Well, let’s just say it started out as a cool idea…
The idea behind the experiment was that we would catch caterpillars, care for them by feeding and watering them, cleaning their tank, watch them, admire them, *hopefully* catch at least one of them in the cocooning process, and find out if they turned into butterflies or moths. That was the idea. I might add, we were super stoked about the idea.
My friend, my mom and my son went to Stanford University to walk around and catch the catters (catters is my new name for caterpillars). They brought home a lot of caterpillars, a maggot, and a few cocoons. Yes, we kept the maggot for a few days, but just looking at it was grossing me out. I also did not research how to care for a maggot. To be clear, the maggot was kept separate from the catters and cocoons.
Research suggested that you keep the cocoons and caterpillars separate, keep a clean tank, give them water and have fresh food for them daily. Research also suggested that caring and raising caterpillars was easy peasy. Not! In the beginning, we had about 11 caterpillars, and three cocoons. It was so much fun! Whenever I had a moment, I would sit and watch the catters go about their business of eating leaves and drinking water. Watching a caterpillar drink water was so cool! Jay wasn’t as intrigued as I was, but I figured I’d be way more into the project than he would be!
About three days later, there was a maggot in the container with the cocoons! Remember, the maggot was never in the same tank/container as the butterflies or cocoons, so I was kind of freaked out and baffled seeing a maggot with our cocoons. I hopped back onto the computer to find out how and why there was a maggot in the container because it seemed like a miraculous appearance within a twenty minute time frame (from the last time I had checked them). Turns out, there are flies that lay their eggs on caterpillars. Hatching maggots will burrow and feed on the caterpillar, which will then obviously kill the caterpillar. So that’s what was going on in our cocoons, apparently. So I deducted that all of the cocoons that were gathered were dead and infected. I got rid of them immediately.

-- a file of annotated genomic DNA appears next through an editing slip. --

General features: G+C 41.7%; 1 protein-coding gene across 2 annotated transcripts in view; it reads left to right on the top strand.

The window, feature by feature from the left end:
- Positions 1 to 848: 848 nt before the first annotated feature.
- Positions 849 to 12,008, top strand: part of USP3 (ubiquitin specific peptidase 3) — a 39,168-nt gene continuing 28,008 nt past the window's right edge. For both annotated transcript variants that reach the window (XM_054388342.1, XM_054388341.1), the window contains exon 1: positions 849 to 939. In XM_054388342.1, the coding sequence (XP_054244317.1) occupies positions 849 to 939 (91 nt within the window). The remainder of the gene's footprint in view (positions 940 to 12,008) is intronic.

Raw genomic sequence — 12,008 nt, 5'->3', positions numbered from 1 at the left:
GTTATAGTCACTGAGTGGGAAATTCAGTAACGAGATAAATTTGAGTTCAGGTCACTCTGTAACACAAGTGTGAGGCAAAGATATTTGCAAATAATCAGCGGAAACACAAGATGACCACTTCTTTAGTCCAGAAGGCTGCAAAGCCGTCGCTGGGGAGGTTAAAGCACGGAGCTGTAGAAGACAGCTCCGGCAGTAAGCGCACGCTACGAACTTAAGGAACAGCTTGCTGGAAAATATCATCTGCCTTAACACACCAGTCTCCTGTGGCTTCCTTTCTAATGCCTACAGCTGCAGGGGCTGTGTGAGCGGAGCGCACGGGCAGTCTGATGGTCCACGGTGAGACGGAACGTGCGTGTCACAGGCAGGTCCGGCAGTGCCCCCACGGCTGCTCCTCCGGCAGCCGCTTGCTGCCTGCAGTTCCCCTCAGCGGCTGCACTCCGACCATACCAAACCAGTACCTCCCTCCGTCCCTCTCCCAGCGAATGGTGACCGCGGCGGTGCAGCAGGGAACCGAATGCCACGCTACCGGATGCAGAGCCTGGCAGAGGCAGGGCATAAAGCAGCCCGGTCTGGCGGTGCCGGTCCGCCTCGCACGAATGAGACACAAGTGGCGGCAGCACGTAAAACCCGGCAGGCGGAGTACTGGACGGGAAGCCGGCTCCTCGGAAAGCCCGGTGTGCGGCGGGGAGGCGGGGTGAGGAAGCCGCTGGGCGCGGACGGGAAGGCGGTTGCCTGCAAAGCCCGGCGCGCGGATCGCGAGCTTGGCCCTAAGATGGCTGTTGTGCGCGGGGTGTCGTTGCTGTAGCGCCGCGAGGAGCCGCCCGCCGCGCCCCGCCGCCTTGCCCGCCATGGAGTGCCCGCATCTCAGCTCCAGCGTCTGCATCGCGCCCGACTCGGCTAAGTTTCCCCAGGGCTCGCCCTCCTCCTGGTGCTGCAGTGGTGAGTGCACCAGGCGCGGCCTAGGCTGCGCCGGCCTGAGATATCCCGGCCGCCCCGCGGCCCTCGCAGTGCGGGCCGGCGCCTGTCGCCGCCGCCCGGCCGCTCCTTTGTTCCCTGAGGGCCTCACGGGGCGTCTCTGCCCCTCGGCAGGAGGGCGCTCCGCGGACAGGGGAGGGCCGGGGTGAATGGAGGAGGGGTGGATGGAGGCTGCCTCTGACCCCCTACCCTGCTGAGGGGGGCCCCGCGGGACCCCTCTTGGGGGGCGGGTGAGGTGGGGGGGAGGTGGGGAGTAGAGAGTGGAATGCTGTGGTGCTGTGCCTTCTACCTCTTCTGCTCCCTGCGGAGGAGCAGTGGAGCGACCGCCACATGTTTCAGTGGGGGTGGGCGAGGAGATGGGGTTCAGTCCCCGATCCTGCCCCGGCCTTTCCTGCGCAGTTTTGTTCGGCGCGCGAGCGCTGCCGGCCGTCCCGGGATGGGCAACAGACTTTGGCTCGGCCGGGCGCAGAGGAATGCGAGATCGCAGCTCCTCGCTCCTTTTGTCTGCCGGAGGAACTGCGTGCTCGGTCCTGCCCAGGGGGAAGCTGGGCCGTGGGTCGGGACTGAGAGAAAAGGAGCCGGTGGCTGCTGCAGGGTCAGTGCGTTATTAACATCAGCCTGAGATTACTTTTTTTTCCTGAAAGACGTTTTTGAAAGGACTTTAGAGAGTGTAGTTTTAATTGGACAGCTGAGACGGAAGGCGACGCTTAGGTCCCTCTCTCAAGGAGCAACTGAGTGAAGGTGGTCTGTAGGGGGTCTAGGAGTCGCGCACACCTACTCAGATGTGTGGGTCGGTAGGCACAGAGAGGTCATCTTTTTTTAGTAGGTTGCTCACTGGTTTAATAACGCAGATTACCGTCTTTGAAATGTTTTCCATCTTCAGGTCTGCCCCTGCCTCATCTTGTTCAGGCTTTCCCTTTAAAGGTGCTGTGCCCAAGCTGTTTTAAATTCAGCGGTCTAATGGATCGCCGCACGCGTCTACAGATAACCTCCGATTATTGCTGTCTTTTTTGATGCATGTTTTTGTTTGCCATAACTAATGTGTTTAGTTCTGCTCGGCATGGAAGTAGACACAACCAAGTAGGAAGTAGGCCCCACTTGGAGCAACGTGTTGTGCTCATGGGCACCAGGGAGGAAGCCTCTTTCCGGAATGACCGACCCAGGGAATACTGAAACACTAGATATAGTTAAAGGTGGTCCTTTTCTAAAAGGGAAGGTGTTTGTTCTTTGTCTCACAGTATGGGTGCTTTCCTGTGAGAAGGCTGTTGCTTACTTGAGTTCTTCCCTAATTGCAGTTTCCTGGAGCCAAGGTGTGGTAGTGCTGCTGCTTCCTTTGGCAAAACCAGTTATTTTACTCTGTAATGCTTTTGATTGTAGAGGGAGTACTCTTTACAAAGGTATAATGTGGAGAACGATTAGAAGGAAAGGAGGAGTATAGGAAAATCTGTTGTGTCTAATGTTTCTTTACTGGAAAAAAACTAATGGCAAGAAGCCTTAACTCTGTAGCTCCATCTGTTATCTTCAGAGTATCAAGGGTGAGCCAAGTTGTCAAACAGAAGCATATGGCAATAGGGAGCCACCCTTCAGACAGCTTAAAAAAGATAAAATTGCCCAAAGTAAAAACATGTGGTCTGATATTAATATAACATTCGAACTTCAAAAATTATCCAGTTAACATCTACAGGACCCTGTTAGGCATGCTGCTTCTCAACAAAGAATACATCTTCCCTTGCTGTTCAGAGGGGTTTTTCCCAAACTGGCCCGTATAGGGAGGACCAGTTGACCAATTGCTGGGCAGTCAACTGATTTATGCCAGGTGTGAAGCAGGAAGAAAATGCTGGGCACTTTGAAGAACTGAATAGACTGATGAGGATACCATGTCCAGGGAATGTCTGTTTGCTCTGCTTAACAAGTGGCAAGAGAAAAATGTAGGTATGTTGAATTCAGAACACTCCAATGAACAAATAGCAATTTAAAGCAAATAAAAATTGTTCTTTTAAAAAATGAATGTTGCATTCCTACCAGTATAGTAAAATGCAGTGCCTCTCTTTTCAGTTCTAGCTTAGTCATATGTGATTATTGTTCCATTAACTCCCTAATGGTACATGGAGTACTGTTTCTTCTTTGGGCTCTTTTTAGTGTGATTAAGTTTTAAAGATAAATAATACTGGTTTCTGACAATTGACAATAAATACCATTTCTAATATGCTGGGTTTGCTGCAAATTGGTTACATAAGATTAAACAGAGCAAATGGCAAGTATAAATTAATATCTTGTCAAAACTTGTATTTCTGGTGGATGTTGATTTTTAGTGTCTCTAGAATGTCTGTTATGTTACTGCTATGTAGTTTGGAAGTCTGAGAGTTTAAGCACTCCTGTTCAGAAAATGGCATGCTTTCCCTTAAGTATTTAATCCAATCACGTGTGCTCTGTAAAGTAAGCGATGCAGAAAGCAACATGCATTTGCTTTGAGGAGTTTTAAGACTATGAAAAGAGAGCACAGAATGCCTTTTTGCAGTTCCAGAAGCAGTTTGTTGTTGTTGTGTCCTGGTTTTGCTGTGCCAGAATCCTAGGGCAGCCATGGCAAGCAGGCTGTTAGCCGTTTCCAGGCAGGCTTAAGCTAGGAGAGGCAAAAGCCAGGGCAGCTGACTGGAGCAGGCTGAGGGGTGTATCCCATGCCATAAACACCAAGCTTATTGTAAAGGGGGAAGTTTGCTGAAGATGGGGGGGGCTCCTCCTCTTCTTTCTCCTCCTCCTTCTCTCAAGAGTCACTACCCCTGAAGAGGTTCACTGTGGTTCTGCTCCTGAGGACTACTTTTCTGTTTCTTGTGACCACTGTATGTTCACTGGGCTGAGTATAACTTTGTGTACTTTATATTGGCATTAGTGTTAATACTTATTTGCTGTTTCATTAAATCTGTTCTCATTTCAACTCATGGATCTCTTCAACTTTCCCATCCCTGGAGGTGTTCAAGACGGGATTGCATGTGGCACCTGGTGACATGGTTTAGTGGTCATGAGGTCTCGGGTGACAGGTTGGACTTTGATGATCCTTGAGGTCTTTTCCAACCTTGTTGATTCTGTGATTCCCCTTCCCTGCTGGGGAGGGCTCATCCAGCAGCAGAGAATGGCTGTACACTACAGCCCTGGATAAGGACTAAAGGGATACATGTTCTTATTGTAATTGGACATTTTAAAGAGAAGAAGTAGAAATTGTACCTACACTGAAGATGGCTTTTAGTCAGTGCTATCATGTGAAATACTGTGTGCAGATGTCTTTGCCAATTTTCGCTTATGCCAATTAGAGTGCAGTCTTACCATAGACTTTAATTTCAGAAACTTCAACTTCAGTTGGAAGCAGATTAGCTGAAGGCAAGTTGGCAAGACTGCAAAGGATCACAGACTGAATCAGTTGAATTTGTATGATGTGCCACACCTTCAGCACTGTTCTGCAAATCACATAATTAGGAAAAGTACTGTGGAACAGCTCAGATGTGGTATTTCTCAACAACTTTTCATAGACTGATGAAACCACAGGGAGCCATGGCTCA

A few days later, we had four caterpillars die! I’m not sure if it was dehydration, but I think at least two may have been infected with Nuclear Polyhedrosis Virus, aka Black Death. Why do I think this? Two of the 11 had something weird happen when I was watching them. In both cases, the caterpillar was moving, and I saw this dark fluid come out of them, kind of deflate, and start to liquefy. It was weird and gross. I was like, “Um… I’m pretty sure I just watched one of our catters die what looked like an awful death.” Sure enough, it was dead. For the second time that day, I washed the tank. I did make a mistake in that I did not disinfect the tank after washing, and only tossed out the leaf that the caterpillar had died and liquefied on. Delayed research indicates that you need to wash and disinfect immediately, and my addition to that information is provide new food. So at the end of the day, we were down to seven catters.
Slowly, each of the seven died over the course of about a week or so. They kept dropping like flies! One of them looked like it cocooned, but it never survived to be a butterfly or moth. The final four stayed on the lid of the tank and they never came down to eat or drink, slowly dying. I tried feeding them in their preferred locations, but no takers! Eventually, they dropped one by one. Dead. So sad!
Apparently, it is not uncommon to have such a low survival rate when you go out and randomly catch any caterpillar you find. I’m going to try and grow milkweed so I can hopefully get some healthy monarchs! We shall see! This experiment turned out to be much more complex than I ever imagined!
End result: failed experiment? I suppose it depends on how you define success. Success could mean:
- The catters lived!
- They successfully cocooned and emerged as dazzling butters to be released into the fresh spring air!
I think Jay would say that this was a failed experiment. He cried sitting in front of the tank when he saw that the last surviving caterpillar was dead. I, on the other hand, would say that despite the fact that we did not get the end results we were anticipating (butterflies!), we learned way more than I expected to learn about caterpillars from this experiment! I mean, really! There were so many super cool moments, and it totally sucked watching our caterpillars fade away one by one, but man! I learned so much, and I feel better equipped the next time around! Next time, I think we will have a significantly better chance of getting a butterfly!
If you have any experiences or stories with caterpillars, or have additional or more accurate information, please share in the comments!
**I am not a professional, and the information in this article is based off my personal observations, and various articles researched on the internet throughout the process. Please do not take this information as scientific facts.**